For instance: we want a nondeterministic FSM (NFSM, or NDFSM) that will accept strings that have either the substring "aba" or the substring "ab", and as many of either in a row as you'd like. We can represent this in math as:

• ( (ab) U (aba) )* (where * means "repeated 0 or more times")

So it will accept strings like "ababab" or "abaabababa".

A picture: (also in pdf)

•  >((q0)) -->- a -->(q1)
^ ^\           / |
|   \-<---b---/  v
\                |
a --<--(q2)<---b'

The important thing to notice here is that there are two arrows coming out of q1 labeled "b" -- when in q1 and you get a "b", you take two transitions simultaneously. When one thread of transition encounters an illegal transition, it ends/discorporates/goes away/*poof*.

A nondeterministic finite automata is represented in math as follows:

• A set of states Q

• A set of symbols \sigma including the null-transition(on no input) \epsilon (sometimes notated, like in JFLAP, as \lambda)

• A mapping or relation \Delta : Q x (\sigma U {\epsilon}) x Q

• this relation allows you to have both q1 x foo -> bar and q1 x foo -> baz. The \del function from DFAs does NOT allow this.

• A start state q0 memberof Q

• A set of final/accepting states F subsetof Q

There are two (equivalent) ways to think about acceptance in an NFSM:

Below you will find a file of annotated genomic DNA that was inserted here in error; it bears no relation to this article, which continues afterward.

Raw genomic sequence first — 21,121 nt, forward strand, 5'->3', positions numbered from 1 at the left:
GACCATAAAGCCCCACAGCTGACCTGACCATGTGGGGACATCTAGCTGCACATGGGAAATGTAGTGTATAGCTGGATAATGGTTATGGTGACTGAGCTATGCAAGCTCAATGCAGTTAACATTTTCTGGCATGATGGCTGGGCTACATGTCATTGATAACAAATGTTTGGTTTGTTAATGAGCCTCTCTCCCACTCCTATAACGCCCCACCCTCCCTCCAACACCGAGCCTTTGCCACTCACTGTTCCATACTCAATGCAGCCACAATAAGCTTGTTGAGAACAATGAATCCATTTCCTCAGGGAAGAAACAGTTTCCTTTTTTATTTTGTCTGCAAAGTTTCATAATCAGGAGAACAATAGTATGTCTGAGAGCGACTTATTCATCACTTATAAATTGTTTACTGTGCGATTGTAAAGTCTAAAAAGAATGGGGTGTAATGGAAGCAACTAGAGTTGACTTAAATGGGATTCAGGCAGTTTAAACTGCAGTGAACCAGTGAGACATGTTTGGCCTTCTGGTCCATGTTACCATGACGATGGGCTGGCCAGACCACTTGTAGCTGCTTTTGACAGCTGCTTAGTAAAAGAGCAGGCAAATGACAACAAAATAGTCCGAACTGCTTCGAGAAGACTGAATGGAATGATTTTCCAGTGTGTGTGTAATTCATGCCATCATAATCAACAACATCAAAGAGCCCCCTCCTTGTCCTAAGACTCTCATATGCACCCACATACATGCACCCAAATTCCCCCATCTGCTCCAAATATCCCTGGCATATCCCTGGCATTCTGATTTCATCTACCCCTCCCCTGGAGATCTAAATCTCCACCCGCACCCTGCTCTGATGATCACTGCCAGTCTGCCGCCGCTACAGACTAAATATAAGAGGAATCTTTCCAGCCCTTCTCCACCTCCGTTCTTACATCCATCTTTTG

• On any given pass through the NFSM, each time there's a choice to be made, a coin is flipped. The NFSM accepts its input iff there is SOME run (some sequence of coin flips) on which it would accept.
• OR the NFSM takes all paths simultaneously. This involves keeping your finger on more than one state at a time and computing all possible transitions from any active (marked-with-your-finger) state. The NFSM accepts its input iff, when the input is fully consumed, at least one of the active states is a final state.

An NFSM can be simulated by a DFSM that does this second computation, i.e., that keeps track of all of the states the NFSM might be in. This could, however, cause an exponential (2^n) blowup in the number of states required.

## ACH! HELP FIX NOTES!

Lynn then went off discussing combinations and intersections of sets of states and inputs, which involved a lot of Greek letters that I frantically tried to type but couldn't. Does anyone have written notes that can be transcribed onto here?

Rant about lack of math support in html is at SideChatter

## Homework

• Written Assignment (handed out) is due Tuesday.
• Reading Schtuff is going to be emailed. Lynn will spam us all!

2013-07-17 10:43